<img height="1" width="1" style="display:none" src="https://www.facebook.com/tr?id=331014250632990&amp;ev=PageView&amp;noscript=1">

Safety Management Insights

How Employee Assistance Programs Help Prescription Drug Use at Work

Posted by Don Brown on Dec 9, 2015 8:30:00 AM

employee-assistance-program.jpgYour employee gets injured. After seeking medical attention and taking time off to recover, he returns to work. He was prescribed painkillers and has told you he is still required to take them to be able to work comfortably. But then you start noticing a decline in his work performance and become concerned for his safety and the safety of others around him.

As a manager, you must stay current on your company’s drug tolerance policy to keep up with the many changes in drug use over the past several years, including the use of prescription drugs on the job. Maintaining an open dialogue with your team members so everyone is aware of drug use policies for safety reasons also can help. Here’s how you can help manage your employees taking legal drugs and, adhering to your company’s Employee Assistance Program (EAP), you can keep your work environment safe for everyone.

Understanding the Laws

The Drug-Free Workplace Policy was easier to enforce when it dealt only with illegal drugs. But as the use of prescription painkillers has increased in the last several years, these policies need to be revised, according to the National Safety Council.

The Americans with Disabilities Act (ADA) protects employees’ use of over-the-counter or prescription drugs to treat a disability. Even if an employee’s performance is affected by prescription drugs, if he has taken the correct dosage, state disability laws or union contracts can limit the employer’s ability to impose disciplinary actions. This largely depends on state laws, safety guidelines and union contracts.

What an EAP Can Do

Some employers offer an Employee Assistance Program to provide services to employees for certain personal problems that could hinder the employee’s work performance. Examples include drug or alcohol dependency and family or financial issues. When a drug use problem is suspected, an EAP can provide the resources to confront the employee and encourage that employee to seek help from a treatment center or counseling services. The EAP can help both the employee and the employer through a transition period if the employee will miss work to undergo treatment.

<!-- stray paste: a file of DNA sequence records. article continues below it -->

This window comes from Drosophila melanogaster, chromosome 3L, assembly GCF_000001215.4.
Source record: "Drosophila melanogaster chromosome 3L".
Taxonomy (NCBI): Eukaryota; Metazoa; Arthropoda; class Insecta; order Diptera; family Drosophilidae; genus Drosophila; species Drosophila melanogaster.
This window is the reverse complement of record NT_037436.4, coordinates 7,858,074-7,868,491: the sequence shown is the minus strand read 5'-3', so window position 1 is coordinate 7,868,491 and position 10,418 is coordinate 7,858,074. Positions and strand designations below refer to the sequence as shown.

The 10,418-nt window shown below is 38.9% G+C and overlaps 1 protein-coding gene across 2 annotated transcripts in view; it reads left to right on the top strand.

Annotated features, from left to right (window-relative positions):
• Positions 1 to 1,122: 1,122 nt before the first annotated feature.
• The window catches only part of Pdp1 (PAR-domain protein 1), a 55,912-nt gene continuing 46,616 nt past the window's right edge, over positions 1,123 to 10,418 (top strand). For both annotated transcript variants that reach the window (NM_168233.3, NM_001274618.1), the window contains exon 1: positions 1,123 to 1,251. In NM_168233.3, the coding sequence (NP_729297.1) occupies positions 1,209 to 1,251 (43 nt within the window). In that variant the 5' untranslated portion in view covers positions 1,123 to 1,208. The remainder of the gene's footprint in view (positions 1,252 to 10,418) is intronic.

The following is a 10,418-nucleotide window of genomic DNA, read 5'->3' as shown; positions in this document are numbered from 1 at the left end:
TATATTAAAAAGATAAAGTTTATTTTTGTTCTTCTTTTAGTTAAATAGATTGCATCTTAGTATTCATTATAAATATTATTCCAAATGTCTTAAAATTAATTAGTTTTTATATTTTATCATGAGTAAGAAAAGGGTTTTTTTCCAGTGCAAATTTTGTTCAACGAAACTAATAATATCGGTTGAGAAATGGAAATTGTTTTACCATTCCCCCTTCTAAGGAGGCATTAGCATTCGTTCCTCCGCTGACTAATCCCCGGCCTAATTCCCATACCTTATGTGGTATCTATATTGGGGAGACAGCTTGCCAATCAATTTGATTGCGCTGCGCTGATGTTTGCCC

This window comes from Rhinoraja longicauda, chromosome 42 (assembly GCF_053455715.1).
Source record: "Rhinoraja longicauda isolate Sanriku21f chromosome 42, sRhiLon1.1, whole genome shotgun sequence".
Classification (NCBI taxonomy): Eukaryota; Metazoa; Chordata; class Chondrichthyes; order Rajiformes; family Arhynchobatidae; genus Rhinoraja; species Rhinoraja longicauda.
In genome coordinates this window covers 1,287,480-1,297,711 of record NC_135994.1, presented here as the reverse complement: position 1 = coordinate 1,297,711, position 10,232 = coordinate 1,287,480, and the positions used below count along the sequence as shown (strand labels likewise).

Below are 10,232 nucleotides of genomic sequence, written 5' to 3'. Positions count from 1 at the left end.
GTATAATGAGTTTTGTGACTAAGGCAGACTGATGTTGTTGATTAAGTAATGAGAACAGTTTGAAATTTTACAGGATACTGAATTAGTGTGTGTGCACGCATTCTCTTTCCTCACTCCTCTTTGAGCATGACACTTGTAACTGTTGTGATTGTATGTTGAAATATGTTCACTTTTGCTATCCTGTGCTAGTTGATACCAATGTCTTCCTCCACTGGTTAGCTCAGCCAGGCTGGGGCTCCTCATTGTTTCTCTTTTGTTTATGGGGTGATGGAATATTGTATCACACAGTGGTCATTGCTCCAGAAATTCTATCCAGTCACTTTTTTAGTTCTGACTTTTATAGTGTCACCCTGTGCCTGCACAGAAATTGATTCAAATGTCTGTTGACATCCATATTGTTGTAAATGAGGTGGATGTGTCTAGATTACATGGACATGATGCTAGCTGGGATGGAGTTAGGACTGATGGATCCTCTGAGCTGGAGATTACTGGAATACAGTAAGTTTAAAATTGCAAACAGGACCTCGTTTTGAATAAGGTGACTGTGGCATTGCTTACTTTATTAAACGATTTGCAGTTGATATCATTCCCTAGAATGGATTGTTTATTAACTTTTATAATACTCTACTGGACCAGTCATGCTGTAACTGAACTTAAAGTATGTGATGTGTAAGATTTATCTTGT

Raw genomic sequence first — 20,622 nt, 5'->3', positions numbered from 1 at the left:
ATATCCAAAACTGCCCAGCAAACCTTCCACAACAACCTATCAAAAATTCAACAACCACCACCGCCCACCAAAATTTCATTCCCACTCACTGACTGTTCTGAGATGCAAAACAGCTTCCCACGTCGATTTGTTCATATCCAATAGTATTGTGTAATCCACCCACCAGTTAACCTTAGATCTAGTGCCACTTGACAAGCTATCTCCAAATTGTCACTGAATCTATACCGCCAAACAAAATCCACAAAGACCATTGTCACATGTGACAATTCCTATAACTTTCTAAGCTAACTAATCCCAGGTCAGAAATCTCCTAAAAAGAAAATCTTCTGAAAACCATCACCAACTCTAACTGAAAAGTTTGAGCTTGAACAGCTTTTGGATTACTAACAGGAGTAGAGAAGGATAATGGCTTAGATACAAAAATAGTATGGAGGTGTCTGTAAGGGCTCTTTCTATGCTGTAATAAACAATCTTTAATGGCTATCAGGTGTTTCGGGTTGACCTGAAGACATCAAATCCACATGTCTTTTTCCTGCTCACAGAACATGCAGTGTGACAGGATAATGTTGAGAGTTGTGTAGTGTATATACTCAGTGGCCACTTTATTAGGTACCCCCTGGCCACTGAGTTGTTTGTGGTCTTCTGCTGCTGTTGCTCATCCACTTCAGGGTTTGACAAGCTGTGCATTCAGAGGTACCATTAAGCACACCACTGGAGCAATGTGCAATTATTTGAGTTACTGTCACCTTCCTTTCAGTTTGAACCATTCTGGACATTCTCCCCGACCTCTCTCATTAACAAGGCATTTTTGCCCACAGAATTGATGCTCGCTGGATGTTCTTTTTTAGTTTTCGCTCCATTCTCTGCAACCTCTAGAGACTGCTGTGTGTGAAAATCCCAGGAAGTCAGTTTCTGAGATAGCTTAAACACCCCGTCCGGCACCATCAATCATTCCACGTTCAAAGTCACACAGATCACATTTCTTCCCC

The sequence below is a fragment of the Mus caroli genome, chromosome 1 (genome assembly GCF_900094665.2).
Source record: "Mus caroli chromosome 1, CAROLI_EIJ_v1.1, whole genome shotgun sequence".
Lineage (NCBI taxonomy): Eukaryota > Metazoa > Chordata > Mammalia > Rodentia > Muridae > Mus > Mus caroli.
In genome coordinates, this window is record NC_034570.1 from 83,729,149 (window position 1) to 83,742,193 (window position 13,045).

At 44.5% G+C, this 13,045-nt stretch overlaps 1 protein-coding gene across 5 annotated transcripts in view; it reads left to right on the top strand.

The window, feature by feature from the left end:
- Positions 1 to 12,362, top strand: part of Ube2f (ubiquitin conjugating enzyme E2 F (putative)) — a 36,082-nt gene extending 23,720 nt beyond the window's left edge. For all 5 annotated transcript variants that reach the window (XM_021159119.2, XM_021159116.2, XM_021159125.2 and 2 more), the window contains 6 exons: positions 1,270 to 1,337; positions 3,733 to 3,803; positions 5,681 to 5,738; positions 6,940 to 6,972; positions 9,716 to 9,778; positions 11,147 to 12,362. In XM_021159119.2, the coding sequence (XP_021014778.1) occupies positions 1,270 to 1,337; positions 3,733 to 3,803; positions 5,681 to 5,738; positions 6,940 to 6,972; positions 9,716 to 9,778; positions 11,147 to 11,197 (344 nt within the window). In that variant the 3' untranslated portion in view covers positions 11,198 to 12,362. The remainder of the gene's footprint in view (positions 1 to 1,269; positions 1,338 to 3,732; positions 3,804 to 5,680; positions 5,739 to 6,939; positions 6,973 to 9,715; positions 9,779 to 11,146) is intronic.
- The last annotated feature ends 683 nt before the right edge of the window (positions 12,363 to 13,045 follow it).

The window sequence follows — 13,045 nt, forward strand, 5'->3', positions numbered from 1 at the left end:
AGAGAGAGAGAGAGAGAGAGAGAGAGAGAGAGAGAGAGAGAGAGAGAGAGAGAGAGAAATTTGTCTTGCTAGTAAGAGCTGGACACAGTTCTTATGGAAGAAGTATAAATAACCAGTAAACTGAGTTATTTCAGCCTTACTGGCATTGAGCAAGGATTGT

Depending on your company’s policy, if substance abuse is suspected, the employer can require employees in positions where safety is an issue to seek EAP services before they are allowed to return to work. EAPs can provide counseling by phone or in-person for both the employee and their family members. Counselors can evaluate the employee and determine a treatment plan such as outpatient counseling, group programs or inpatient treatment solutions.

What Safety Managers Can Do

As the safety manager, you can provide your employees with the most current version of your company’s workplace policies for drugs. You should also understand the behavioral and performance-based signs of impairment as they relate to your industry and team members. Knowing and interacting with your team on a regular basis will help you determine whether an employee is acting “off” and may need additional monitoring.

Safety managers must also know the prompt that will determine if drug testing is required and make sure that trigger meets legal and policy requirements.

Lastly, safety managers should know the protocol for a workplace incident caused by an employee under the influence, making sure they are clear on the policy your company follows and what laws apply to the situation.

Keeping EAPs In Mind

Drugs are a serious concern in today’s work environments, especially those where safety is an immediate issue. Prescription painkillers present serious challenges because even when used under a doctor’s direction, they can impair an employee—putting everyone’s safety at risk. Safety managers should address this issue with their teams and monitor their behaviors and work performances to detect any substance abuse issues. Along with knowing the laws and policies, safety managers must be aware of the resources available to them or any employee who may need treatment.

Want more tips on making your job as a safety manager more efficient? Download our guide, 9 Ways to Make Your Job as a Safety Manager Easier.

9 Ways to Make Your Job as a Safety Manager Easier